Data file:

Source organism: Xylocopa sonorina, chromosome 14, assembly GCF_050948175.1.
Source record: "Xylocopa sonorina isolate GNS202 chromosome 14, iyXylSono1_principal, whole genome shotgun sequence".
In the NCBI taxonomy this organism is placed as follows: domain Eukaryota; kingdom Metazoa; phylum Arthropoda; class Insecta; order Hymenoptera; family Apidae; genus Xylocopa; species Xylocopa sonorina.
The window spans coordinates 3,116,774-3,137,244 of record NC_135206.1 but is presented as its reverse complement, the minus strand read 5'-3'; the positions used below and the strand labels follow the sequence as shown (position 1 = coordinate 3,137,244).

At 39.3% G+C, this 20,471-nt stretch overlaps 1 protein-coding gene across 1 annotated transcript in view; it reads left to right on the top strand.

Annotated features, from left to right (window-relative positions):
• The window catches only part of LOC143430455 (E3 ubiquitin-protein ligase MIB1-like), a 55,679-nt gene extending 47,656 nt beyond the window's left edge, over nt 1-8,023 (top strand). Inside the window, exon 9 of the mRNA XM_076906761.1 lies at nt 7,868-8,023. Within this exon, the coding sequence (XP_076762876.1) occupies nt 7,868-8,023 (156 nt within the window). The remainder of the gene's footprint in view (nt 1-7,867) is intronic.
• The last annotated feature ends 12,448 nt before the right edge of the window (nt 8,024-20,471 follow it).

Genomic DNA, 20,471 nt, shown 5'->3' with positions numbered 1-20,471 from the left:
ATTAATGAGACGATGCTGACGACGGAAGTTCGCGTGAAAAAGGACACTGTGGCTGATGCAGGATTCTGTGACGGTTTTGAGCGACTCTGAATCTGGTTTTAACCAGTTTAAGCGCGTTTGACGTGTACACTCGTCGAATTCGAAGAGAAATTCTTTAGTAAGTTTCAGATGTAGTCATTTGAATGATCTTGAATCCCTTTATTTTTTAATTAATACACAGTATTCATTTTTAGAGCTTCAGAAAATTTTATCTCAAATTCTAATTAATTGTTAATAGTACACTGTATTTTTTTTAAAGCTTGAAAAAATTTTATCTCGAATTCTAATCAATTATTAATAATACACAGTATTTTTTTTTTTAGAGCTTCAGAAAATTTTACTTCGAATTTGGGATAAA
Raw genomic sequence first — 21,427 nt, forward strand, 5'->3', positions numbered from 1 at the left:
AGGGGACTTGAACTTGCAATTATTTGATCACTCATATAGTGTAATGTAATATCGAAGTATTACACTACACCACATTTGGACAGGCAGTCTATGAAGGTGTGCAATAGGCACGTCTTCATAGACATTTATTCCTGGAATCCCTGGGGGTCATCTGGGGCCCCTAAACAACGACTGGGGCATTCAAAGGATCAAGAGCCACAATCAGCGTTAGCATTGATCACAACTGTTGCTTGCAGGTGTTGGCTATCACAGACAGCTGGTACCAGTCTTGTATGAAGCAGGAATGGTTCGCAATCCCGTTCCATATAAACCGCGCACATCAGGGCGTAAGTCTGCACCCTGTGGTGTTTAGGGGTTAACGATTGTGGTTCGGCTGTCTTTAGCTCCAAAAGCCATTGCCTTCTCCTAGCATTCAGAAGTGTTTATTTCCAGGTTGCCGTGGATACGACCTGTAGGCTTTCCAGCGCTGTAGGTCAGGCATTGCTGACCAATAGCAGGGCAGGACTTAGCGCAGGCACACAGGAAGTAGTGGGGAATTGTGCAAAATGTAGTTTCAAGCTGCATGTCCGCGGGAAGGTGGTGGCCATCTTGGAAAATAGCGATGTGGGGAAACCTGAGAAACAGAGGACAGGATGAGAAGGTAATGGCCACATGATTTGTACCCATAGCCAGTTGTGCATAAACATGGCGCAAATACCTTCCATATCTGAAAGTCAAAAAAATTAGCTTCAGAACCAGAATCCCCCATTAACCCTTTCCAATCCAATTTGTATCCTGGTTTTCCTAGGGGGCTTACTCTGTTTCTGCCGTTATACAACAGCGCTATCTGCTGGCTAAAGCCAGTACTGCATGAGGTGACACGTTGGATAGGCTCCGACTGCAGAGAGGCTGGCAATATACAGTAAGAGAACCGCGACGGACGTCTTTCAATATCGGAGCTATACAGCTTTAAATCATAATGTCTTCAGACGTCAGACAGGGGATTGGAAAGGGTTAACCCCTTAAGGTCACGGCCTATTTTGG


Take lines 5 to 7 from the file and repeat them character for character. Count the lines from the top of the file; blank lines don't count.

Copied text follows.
At 39.3% G+C, this 20,471-nt stretch overlaps 1 protein-coding gene across 1 annotated transcript in view; it reads left to right on the top strand.

Annotated features, from left to right (window-relative positions):
• The window catches only part of LOC143430455 (E3 ubiquitin-protein ligase MIB1-like), a 55,679-nt gene extending 47,656 nt beyond the window's left edge, over nt 1-8,023 (top strand). Inside the window, exon 9 of the mRNA XM_076906761.1 lies at nt 7,868-8,023. Within this exon, the coding sequence (XP_076762876.1) occupies nt 7,868-8,023 (156 nt within the window). The remainder of the gene's footprint in view (nt 1-7,867) is intronic.